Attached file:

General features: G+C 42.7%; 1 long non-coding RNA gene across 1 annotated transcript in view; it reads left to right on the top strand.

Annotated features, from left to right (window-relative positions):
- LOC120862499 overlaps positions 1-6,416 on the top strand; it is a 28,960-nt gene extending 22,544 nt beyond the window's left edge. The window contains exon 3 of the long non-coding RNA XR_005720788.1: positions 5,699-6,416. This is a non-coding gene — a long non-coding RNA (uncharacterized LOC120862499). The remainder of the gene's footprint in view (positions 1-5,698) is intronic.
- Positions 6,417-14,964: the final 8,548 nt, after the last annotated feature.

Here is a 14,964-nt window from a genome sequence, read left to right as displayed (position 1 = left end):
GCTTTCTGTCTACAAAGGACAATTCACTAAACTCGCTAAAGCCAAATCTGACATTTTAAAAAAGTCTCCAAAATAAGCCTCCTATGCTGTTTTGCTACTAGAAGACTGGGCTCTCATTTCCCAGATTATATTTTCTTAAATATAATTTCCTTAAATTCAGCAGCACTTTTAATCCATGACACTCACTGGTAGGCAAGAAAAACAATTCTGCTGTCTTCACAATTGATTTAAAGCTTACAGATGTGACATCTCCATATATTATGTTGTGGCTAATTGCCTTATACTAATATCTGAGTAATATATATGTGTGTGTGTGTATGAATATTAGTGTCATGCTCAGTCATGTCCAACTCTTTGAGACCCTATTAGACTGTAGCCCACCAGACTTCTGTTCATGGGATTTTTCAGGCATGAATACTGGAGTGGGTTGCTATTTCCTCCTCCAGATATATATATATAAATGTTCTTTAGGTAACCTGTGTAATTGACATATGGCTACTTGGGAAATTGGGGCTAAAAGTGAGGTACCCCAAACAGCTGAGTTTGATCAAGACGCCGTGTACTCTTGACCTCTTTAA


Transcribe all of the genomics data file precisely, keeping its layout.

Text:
General features: G+C 42.7%; 1 long non-coding RNA gene across 1 annotated transcript in view; it reads left to right on the top strand.

Annotated features, from left to right (window-relative positions):
- LOC120862499 overlaps positions 1-6,416 on the top strand; it is a 28,960-nt gene extending 22,544 nt beyond the window's left edge. The window contains exon 3 of the long non-coding RNA XR_005720788.1: positions 5,699-6,416. This is a non-coding gene — a long non-coding RNA (uncharacterized LOC120862499). The remainder of the gene's footprint in view (positions 1-5,698) is intronic.
- Positions 6,417-14,964: the final 8,548 nt, after the last annotated feature.

Here is a 14,964-nt window from a genome sequence, read left to right as displayed (position 1 = left end):
GCTTTCTGTCTACAAAGGACAATTCACTAAACTCGCTAAAGCCAAATCTGACATTTTAAAAAAGTCTCCAAAATAAGCCTCCTATGCTGTTTTGCTACTAGAAGACTGGGCTCTCATTTCCCAGATTATATTTTCTTAAATATAATTTCCTTAAATTCAGCAGCACTTTTAATCCATGACACTCACTGGTAGGCAAGAAAAACAATTCTGCTGTCTTCACAATTGATTTAAAGCTTACAGATGTGACATCTCCATATATTATGTTGTGGCTAATTGCCTTATACTAATATCTGAGTAATATATATGTGTGTGTGTGTATGAATATTAGTGTCATGCTCAGTCATGTCCAACTCTTTGAGACCCTATTAGACTGTAGCCCACCAGACTTCTGTTCATGGGATTTTTCAGGCATGAATACTGGAGTGGGTTGCTATTTCCTCCTCCAGATATATATATATAAATGTTCTTTAGGTAACCTGTGTAATTGACATATGGCTACTTGGGAAATTGGGGCTAAAAGTGAGGTACCCCAAACAGCTGAGTTTGATCAAGACGCCGTGTACTCTTGACCTCTTTAA